Radio jammers, GPS trackers targeted in expanding B.C. civil forfeiture program

Civil forfeiture expanding

The B.C. Minister of Public Safety is expanding a program that allows government to seize property for alleged crimes not proven in a court of law.

The B.C. Civil Forfeiture Office (CFO), which received criticism at the Commission of Inquiry into Money Laundering in B.C. last year, is broadening its definition of what is “likely to cause serious bodily harm” in order to seize two new communications tools being used by organized crime and drug trafficking suspects.

Those tools cited in a Friday news release are radio jammers and GPS trackers. Criminals use jammers to block the ability of police using GPS to monitor them and to block radio communication by authorities, said the ministry.

And GPS trackers are being used by drug traffickers to track rivals they are “targeting with violence or to keep tabs on subordinates, vehicles and high-value contraband items such as guns and drugs,” added the ministry.

"We need to ensure that our civil forfeiture program is working as well as it can, so when police advise us about how drug gangs and organized crime are changing the ways they do business in B.C., we are committed to taking necessary steps to keep pace," said Mike Farnworth, Minister of Public Safety and Solicitor General. "These latest regulatory changes build on the legislative updates we made in 2019 and will help reduce violent crime and other activities that pose clear risks to public safety."

Fiona Wilson, deputy chief of the investigation division, Vancouver Police Department, said it was important to be able to seize these tools.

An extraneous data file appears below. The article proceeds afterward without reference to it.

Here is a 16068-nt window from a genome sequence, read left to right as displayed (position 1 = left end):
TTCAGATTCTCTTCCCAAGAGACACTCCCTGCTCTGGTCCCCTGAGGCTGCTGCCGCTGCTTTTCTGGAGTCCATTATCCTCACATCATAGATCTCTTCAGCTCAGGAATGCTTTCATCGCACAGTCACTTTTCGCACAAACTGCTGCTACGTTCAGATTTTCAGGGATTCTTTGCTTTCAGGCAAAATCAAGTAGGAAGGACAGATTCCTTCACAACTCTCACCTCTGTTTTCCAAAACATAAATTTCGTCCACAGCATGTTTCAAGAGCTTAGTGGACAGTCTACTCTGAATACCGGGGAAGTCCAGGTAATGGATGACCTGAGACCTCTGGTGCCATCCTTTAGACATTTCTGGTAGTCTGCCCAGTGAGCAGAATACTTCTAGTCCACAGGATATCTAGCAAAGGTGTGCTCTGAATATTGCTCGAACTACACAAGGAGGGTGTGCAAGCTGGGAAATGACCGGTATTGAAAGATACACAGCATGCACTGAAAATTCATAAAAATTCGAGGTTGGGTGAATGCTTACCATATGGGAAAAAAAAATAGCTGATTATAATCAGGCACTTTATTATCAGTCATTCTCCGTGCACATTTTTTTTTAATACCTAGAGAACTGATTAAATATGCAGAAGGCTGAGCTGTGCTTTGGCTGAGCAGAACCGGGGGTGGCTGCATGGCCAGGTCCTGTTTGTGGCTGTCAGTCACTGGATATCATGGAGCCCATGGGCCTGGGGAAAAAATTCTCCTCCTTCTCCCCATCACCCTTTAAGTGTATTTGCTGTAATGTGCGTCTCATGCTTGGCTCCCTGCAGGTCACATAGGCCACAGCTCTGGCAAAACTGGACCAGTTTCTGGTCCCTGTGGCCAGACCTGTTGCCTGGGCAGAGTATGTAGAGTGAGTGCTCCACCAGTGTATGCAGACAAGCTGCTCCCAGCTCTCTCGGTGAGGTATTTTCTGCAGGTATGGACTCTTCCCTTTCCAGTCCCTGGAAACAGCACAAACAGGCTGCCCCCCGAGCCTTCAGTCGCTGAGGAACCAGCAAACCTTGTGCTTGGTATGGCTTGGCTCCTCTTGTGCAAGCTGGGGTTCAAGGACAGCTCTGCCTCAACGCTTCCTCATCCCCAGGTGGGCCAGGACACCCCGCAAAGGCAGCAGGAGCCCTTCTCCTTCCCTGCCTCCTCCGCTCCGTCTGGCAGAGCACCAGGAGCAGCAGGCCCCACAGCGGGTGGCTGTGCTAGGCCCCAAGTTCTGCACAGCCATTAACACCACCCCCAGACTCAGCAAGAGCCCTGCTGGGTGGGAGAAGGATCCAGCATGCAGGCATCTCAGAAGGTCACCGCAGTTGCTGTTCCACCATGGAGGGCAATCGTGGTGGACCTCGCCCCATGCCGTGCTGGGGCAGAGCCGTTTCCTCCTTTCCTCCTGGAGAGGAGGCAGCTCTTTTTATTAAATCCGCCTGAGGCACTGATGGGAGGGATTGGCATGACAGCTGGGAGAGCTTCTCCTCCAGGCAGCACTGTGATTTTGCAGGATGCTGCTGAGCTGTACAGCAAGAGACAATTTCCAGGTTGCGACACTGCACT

But the CFO appears not done with expanding its powers.

“The CFO is also formalizing its ability to secure specific information from more public bodies, which can strengthen cases against money laundering and gang activity. Public bodies added to the prescribed list in the regulation include the BC Securities Commission, the Motor Dealer Council, the BC Lottery Corporation, BC Hydro and BC Assessment.”

Details have yet to be announced.

The office must apply to the court to seize property, including property suspected of being proceeds of crime. It does not conduct investigations but can compel government bodies to provide information. A common seized item may be a vehicle and so it may compel ICBC for registration data.

One may fight the application by the office by providing proof of innocence.

This has raised significant concerns among lawyers and specifically the BC Civil Liberties Association.

The association asserts civil forfeiture lacks judicial oversight, undermines access to justice and lacks transparency. On the whole, the forfeiture regime may not even be effective, it told the money laundering inquiry last year.

“There is a serious risk that police will rely on civil forfeiture as a shortcut to avoid conducting a proper criminal investigation.”

The inquiry has heard how federal RCMP have been ineffective at prosecuting money laundering crimes.

The CFO's executive director Phil Tawtel told the inquiry the office has seized $114 million worth of cash and items since inception 10 years ago. About 35% goes to court fees, 15% to run the office and 50% goes back to community-level crime prevention.

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